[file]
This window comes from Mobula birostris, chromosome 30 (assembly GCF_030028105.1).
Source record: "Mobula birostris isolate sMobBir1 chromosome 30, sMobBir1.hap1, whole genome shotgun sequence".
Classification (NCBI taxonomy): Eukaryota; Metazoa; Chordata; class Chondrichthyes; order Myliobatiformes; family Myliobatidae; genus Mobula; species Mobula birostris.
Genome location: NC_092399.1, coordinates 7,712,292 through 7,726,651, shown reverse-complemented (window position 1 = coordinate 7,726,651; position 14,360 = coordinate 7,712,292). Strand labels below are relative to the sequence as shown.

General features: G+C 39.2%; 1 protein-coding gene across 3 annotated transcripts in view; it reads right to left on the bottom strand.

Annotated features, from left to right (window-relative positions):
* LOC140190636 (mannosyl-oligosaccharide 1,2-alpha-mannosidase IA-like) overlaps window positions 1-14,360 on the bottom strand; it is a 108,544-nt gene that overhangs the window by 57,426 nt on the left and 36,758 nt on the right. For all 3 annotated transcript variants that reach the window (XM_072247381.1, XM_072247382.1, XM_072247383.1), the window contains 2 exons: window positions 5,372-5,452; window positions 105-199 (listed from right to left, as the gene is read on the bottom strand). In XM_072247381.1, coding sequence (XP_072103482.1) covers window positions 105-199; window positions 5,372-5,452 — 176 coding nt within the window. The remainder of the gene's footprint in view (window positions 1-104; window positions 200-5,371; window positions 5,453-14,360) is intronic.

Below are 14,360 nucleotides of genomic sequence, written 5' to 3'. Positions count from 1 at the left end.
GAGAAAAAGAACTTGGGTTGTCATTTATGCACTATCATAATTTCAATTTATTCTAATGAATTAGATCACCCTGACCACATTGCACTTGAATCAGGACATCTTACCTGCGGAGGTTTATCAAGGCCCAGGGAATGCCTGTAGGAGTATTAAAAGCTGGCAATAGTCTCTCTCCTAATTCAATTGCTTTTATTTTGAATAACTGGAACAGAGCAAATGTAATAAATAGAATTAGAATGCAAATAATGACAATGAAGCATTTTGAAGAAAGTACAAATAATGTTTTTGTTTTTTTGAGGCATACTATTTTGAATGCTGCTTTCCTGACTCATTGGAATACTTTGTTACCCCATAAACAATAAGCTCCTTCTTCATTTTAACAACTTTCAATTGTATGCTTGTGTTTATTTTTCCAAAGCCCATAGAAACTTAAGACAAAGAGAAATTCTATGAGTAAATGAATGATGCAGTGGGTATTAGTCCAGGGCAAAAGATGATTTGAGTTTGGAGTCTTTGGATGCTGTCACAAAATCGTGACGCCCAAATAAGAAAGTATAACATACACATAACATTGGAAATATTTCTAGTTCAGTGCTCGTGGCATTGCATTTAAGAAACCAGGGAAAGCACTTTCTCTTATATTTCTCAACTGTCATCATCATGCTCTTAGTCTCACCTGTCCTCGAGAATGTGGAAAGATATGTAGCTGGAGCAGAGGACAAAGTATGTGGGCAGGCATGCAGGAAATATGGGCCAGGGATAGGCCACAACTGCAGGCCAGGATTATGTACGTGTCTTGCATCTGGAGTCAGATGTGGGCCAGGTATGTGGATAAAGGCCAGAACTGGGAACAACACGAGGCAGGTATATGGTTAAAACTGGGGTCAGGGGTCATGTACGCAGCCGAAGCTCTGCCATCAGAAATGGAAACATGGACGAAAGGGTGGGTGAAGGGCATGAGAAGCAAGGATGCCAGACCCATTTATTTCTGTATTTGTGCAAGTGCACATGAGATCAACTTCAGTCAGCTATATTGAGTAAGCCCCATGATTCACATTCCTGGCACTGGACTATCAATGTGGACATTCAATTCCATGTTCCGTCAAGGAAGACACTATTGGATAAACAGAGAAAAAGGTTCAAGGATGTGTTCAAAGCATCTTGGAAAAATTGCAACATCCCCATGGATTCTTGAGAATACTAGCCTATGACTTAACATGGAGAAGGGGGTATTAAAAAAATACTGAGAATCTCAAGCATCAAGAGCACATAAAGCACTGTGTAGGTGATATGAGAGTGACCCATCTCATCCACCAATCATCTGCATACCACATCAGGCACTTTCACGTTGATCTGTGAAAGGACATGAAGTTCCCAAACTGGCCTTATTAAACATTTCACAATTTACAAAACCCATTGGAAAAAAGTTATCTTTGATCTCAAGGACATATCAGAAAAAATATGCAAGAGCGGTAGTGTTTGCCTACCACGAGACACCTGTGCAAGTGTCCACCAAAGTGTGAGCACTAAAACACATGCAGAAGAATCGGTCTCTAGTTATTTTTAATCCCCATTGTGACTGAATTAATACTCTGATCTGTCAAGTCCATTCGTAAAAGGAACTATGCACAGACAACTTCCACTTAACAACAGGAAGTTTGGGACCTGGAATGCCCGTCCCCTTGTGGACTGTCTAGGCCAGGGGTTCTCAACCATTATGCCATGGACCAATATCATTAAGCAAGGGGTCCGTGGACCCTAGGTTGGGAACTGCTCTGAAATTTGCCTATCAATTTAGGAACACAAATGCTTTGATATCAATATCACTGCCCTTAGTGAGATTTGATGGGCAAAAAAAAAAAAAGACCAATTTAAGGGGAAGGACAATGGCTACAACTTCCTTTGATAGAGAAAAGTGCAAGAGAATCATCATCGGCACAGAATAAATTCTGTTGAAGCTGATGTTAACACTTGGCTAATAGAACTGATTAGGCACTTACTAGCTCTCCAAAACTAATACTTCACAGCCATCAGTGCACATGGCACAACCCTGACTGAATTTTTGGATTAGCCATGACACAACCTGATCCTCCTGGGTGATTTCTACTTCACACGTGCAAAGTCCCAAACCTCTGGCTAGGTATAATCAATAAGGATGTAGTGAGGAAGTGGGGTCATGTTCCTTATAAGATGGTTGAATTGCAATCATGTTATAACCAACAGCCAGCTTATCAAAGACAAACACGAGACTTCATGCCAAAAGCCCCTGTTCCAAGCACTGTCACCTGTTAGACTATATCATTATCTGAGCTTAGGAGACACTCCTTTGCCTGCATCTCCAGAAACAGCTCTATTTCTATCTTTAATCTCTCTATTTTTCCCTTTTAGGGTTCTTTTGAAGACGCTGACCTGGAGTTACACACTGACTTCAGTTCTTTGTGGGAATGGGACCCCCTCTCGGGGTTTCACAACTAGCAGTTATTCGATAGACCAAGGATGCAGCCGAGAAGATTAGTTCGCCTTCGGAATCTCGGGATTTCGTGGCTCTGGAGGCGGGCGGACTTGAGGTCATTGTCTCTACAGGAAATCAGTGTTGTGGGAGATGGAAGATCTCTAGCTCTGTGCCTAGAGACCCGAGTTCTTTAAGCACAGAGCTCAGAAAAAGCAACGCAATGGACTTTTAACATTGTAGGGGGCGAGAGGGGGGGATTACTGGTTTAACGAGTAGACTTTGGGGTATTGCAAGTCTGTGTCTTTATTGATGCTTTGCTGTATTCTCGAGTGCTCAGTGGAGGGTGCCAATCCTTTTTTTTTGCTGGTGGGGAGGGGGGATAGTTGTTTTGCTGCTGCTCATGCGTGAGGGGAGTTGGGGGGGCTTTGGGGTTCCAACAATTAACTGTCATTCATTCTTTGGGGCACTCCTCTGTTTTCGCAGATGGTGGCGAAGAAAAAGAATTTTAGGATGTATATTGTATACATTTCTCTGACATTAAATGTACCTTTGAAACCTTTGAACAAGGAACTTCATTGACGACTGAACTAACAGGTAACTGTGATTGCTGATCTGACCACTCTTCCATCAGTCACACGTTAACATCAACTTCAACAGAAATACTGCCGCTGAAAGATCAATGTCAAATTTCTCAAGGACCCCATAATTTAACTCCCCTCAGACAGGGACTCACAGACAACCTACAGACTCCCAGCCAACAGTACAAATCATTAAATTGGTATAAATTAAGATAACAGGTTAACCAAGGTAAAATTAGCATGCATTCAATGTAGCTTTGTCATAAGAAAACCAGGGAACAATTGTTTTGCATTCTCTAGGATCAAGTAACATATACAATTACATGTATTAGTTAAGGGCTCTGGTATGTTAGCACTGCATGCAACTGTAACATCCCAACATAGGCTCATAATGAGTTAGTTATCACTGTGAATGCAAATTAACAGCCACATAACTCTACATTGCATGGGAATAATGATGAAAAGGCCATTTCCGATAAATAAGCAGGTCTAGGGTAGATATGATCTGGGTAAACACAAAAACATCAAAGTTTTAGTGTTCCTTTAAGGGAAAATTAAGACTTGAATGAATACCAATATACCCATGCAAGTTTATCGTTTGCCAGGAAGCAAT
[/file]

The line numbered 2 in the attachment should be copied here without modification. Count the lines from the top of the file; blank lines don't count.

Source record: "Mobula birostris isolate sMobBir1 chromosome 30, sMobBir1.hap1, whole genome shotgun sequence".